Brexit – Terry please stay we want to go

As expected (even by us) MV2.5 failed. But, and in Brexit there has to be a but, the dynamic has changed. The April 12 date now looms large, though the “installers” didn’t mean to make it so.

In this note we explain how, and what’s likely to come next. Be afraid, the King is not dead. And the May Queen can’t leave.

The vote to end democracy

As Sir Ivan Rogers said here

The removal of the political declaration (PD) from the vote is fascinating – and something we didn’t expect at all. Proof that the “ties” in charge of UK inc still have it (up their sleeve). It was necessary in order the “sneak” the same old rope – the Withdrawal agreement (WA) – past the Speaker. But it’s far more sinister.

What Sir Ivan meant was, that in taking away the PD, Parliament was now voting to take us back to the original stance – where the Government (aka Tory Party with a Foster parent – link) is back in charge of the endgame.

The fact that they didn’t, by a slim margin, is proof that Parliament is still in charge and wants to remain in charge.

But it’s also proof that its hold on power, and its own morality, is still wafer thin.

Markets

Actual result –

“MPs vote 344 to 286 against prime minister’s third attempt to win backing for deal” – result – loss by 58

Sporting Index prediction –

Some 320 Westminster lawmakers will oppose the deal, compared with 260 backing the accord, the spread betting firm said – result – loss by 60

Note Earlier in March, when May lost by 149 votes, Sporting Index predicted a loss of 148.

Those of us who prefer markets to the pundits, will of course smile – sporting index (the online betting group) got within two of the vote, while not one of the pundits or newspapers got anywhere close.

Trust markets, stay solvent.

The King has spoken – be afraid

But if you really want to worry about Monday, here’s probably the best reason – the man who missed the whole 2008 crisis, and was therefore knighted, said “don’t worry”.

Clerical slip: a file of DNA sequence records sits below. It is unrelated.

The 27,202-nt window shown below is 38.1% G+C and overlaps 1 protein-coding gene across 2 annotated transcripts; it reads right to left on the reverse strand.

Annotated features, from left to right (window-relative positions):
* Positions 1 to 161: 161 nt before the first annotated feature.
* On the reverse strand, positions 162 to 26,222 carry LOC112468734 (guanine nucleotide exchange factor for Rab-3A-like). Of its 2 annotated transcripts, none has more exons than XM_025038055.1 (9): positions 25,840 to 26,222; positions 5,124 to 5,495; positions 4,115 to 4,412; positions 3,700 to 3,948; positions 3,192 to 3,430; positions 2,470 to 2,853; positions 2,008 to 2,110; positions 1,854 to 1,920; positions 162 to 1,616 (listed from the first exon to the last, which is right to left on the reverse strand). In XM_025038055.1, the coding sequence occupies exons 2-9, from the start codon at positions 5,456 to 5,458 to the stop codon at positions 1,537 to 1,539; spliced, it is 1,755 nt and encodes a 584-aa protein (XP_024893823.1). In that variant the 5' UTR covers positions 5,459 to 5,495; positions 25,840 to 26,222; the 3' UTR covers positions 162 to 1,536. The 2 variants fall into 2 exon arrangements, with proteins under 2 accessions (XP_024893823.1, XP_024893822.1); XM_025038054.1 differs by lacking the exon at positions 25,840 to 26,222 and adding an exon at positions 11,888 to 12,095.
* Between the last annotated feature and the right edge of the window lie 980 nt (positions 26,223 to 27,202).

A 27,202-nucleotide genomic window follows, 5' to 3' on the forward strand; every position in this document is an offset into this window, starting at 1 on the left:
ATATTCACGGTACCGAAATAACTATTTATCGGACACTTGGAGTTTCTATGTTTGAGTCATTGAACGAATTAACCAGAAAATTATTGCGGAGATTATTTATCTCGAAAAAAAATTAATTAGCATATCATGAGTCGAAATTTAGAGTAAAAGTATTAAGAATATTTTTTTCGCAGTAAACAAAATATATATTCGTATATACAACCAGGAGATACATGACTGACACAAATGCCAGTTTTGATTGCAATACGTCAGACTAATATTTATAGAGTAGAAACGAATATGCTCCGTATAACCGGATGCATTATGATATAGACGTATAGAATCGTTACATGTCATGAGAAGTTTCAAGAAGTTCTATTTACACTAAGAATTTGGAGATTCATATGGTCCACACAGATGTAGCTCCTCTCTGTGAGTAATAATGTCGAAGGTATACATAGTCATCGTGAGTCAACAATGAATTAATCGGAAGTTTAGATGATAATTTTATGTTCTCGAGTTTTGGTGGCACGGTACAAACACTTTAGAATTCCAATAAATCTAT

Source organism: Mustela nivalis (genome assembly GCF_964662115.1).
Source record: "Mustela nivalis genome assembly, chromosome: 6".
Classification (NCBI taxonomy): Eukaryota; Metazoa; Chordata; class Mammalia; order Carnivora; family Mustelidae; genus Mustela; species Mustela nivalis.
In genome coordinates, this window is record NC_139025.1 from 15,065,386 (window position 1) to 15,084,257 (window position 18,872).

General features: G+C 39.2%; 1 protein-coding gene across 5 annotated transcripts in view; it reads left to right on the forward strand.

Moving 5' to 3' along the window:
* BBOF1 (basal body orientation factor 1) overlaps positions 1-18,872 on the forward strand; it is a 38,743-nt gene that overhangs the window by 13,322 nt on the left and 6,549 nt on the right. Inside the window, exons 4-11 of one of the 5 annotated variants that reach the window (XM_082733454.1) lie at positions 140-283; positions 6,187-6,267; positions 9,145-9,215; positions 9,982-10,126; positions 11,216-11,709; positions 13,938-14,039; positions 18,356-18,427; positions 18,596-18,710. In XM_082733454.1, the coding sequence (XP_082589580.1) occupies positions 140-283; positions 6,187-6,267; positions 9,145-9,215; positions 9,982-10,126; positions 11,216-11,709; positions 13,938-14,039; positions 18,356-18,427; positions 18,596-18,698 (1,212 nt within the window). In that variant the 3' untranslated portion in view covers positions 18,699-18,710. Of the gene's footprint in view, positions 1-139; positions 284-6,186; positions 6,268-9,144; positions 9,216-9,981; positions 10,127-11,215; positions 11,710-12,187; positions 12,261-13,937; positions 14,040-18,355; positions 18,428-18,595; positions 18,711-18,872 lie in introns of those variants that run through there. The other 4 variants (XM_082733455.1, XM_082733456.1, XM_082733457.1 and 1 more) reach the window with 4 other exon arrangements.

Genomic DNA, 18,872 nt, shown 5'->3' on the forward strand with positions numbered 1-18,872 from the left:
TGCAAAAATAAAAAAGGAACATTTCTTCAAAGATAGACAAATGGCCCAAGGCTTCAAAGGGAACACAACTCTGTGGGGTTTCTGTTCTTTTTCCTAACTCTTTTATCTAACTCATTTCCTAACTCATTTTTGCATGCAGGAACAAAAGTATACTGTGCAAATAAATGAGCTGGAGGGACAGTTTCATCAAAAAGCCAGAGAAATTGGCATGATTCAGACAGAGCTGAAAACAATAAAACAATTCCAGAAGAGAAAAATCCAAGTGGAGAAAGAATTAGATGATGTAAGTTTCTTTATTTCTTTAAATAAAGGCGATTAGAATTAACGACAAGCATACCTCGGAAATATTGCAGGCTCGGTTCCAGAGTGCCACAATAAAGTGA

Bank of England governor Mervyn King also dismissed warnings of the impact of a no deal Brexit as a “scare story”.

He explained: Lord King said that he does not believe that long-term “the economic costs of leaving would be very different from the costs of staying in the EU”. His views differ hugely from those now at the Bank of England, which was criticised for its incorrect doomsday predictions prior to the EU referendum.

“If we were to leave without making the preparations, well there would be some short-run dislocation costs, yes. It is hard to know how serious that will be, I think the more wild exaggerated view that somehow we are going to have queues of lorries on the M20 for five years or more is pretty absurd.””

Be afraid.

What’s next? I don’t like Mondays

Well, Monday is interesting – we’ll likely have more indicative votes and debate as Parliament plays hunt the unicorn.

But with NDC now looking very likely (as we predicted) markets are the main event.

We fear a grey, if not black Monday and would expect that to be enough to scare the folks in Westminster to consider ALL options including of course, ref2.

If there was one reason to worry that our scaremongering might be right, it’s the comments of the King and the behavior of the May Queen.

From Sceptred Isle to septic tank.

dulce et decorum est.

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